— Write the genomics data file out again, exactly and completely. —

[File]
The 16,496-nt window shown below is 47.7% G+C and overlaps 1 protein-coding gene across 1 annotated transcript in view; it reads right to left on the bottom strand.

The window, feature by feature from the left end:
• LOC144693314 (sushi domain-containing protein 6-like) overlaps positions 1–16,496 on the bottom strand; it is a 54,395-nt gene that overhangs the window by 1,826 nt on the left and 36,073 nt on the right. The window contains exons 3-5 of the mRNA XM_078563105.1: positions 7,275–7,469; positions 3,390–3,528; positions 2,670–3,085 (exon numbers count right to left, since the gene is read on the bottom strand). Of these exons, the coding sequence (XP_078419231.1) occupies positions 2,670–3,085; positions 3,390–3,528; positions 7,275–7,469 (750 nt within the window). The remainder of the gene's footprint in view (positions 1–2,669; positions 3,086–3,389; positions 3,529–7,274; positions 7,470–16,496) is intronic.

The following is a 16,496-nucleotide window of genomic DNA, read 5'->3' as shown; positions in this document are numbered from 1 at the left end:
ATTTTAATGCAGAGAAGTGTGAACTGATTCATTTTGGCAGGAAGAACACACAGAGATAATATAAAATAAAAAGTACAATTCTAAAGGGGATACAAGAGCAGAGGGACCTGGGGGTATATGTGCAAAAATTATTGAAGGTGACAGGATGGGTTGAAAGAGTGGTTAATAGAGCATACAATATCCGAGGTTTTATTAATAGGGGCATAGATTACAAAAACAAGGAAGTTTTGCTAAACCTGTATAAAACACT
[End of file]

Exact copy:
The 16,496-nt window shown below is 47.7% G+C and overlaps 1 protein-coding gene across 1 annotated transcript in view; it reads right to left on the bottom strand.

The window, feature by feature from the left end:
• LOC144693314 (sushi domain-containing protein 6-like) overlaps positions 1–16,496 on the bottom strand; it is a 54,395-nt gene that overhangs the window by 1,826 nt on the left and 36,073 nt on the right. The window contains exons 3-5 of the mRNA XM_078563105.1: positions 7,275–7,469; positions 3,390–3,528; positions 2,670–3,085 (exon numbers count right to left, since the gene is read on the bottom strand). Of these exons, the coding sequence (XP_078419231.1) occupies positions 2,670–3,085; positions 3,390–3,528; positions 7,275–7,469 (750 nt within the window). The remainder of the gene's footprint in view (positions 1–2,669; positions 3,086–3,389; positions 3,529–7,274; positions 7,470–16,496) is intronic.

The following is a 16,496-nucleotide window of genomic DNA, read 5'->3' as shown; positions in this document are numbered from 1 at the left end:
ATTTTAATGCAGAGAAGTGTGAACTGATTCATTTTGGCAGGAAGAACACACAGAGATAATATAAAATAAAAAGTACAATTCTAAAGGGGATACAAGAGCAGAGGGACCTGGGGGTATATGTGCAAAAATTATTGAAGGTGACAGGATGGGTTGAAAGAGTGGTTAATAGAGCATACAATATCCGAGGTTTTATTAATAGGGGCATAGATTACAAAAACAAGGAAGTTTTGCTAAACCTGTATAAAACACT